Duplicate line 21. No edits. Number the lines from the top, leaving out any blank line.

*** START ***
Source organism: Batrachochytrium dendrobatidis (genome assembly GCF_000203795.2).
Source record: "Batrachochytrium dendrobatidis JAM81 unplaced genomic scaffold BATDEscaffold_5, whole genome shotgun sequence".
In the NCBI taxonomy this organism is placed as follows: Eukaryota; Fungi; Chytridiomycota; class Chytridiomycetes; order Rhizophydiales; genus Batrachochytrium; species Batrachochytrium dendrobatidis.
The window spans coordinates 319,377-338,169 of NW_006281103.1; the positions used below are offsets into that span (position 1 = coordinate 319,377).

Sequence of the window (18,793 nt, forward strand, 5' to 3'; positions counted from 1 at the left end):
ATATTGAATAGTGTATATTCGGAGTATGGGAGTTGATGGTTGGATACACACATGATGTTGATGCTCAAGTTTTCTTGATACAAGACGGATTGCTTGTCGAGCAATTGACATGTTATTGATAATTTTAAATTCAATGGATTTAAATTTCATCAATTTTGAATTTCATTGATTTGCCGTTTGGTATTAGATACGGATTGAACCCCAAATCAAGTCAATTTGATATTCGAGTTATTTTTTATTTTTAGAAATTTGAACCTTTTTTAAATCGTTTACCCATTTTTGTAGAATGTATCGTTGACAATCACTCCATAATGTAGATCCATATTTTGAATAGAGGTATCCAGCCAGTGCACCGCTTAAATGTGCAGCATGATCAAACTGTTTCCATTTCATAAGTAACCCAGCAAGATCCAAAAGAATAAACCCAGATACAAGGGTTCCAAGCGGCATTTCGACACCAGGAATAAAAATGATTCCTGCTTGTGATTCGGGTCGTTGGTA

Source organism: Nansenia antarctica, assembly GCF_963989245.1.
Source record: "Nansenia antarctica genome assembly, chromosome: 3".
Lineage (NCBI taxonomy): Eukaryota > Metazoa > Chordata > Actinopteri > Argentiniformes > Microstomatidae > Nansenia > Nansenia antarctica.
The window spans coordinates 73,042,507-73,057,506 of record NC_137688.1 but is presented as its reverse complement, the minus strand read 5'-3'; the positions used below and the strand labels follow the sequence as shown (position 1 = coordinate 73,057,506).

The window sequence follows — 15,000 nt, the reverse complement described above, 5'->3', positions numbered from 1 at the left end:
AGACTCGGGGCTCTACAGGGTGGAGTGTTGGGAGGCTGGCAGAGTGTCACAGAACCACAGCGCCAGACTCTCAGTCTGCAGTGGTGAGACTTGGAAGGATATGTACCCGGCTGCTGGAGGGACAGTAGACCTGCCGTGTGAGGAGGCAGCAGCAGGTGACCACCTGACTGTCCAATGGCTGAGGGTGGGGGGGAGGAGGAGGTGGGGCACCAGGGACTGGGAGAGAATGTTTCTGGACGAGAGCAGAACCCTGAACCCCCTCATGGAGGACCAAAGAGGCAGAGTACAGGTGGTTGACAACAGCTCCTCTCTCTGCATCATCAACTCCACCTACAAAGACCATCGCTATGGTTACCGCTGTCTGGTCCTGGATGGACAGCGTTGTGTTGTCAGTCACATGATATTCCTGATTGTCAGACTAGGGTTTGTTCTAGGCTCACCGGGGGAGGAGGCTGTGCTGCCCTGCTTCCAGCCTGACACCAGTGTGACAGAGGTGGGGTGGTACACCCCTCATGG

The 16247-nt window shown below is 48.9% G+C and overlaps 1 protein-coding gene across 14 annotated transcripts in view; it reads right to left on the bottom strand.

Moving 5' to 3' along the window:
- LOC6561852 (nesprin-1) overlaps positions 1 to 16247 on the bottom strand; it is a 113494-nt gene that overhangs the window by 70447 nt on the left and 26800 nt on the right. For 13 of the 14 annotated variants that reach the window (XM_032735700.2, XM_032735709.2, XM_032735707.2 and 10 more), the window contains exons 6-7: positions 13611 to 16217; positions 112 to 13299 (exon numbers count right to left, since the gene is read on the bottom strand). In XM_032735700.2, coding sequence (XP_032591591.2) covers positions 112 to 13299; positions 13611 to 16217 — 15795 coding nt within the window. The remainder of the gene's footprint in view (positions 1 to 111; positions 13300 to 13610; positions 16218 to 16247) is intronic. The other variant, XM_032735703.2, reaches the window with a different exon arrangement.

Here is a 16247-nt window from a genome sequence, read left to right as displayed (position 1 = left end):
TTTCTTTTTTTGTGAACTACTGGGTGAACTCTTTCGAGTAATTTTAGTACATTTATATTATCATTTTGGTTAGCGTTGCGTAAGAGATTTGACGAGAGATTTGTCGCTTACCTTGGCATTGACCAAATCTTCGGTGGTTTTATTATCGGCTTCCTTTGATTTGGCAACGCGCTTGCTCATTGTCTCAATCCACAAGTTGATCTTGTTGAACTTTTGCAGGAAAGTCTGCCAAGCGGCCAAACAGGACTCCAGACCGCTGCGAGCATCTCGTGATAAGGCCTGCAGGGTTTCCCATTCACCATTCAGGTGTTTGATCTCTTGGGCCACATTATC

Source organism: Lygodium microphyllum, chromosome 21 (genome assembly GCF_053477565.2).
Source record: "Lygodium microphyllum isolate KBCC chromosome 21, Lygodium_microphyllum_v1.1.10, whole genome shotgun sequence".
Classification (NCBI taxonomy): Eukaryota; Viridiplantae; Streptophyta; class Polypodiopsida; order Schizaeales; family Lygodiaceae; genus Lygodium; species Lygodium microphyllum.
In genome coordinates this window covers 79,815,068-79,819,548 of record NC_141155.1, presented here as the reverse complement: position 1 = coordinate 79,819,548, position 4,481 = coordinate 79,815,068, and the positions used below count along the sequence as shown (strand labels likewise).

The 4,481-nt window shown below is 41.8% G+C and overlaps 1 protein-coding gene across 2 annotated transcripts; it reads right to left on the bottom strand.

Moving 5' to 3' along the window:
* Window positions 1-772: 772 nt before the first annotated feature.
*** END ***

In genome coordinates this window covers 79,815,068-79,819,548 of record NC_141155.1, presented here as the reverse complement: position 1 = coordinate 79,819,548, position 4,481 = coordinate 79,815,068, and the positions used below count along the sequence as shown (strand labels likewise).